Beyond just the concept of individual decision-making, progressives are hugely uncomfortable with capitalism.  Ironically, though progressives want to posture as being "dynamic", the fact is that capitalism is in fact too dynamic for them.  Industries rise and fall, jobs are won and lost, recessions give way to booms.  Progressives want comfort and certainty.  They want to lock things down the way they are. They want to know that such and such job will be there tomorrow and next decade, and will always pay at least X amount.  That is why, in the end, progressives are all statists, because, to paraphrase Hayek, only a government with totalitarian powers can bring the order and certainty and control of individual decision-making that they crave.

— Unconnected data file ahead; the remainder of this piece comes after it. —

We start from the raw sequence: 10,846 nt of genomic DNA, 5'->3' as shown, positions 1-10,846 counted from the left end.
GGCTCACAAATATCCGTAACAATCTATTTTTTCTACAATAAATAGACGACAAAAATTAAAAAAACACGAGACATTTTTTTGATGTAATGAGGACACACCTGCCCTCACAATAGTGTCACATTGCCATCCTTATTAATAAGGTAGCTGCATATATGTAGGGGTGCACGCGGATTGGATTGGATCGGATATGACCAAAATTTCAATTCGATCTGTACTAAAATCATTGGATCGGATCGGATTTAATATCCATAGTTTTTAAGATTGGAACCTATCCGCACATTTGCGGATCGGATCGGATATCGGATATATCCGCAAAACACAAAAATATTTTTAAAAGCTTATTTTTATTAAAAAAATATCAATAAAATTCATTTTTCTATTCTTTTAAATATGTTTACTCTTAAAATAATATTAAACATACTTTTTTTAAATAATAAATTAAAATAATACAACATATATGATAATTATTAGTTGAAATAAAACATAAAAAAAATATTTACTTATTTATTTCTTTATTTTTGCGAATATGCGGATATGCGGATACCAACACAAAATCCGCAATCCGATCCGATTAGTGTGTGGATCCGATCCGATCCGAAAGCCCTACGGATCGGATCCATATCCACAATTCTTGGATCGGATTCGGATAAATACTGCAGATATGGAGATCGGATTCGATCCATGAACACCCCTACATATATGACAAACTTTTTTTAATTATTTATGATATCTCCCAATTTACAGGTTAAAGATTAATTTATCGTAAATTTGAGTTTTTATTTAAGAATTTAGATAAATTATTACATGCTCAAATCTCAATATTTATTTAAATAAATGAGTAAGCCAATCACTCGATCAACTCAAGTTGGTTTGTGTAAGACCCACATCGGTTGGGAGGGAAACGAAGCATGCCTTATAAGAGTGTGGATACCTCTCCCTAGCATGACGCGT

Progressive elements in this country have always tried to freeze commerce, to lock this country's economy down in its then-current patterns.  Progressives in the late 19th century were terrified the American economy was shifting from agriculture to industry.  They wanted to stop this, to cement in place patterns where 80-90% of Americans worked on farms.  I, for one, am glad they failed, since for all of the soft glow we have in this country around our description of the family farmer, farming was and can still be a brutal, dawn to dusk endeavor that never really rewards the work people put into it. 

This story of progressives trying to stop history has continued to repeat itself through the generations.  In the seventies and eighties, progressives tried to maintain the traditional dominance of heavy industry like steel and automotive, and to prevent the shift of these industries overseas in favor of more service-oriented industries.  Just like the passing of agriculture to industry a century ago inflamed progressives, so too does the current passing of heavy industry to services.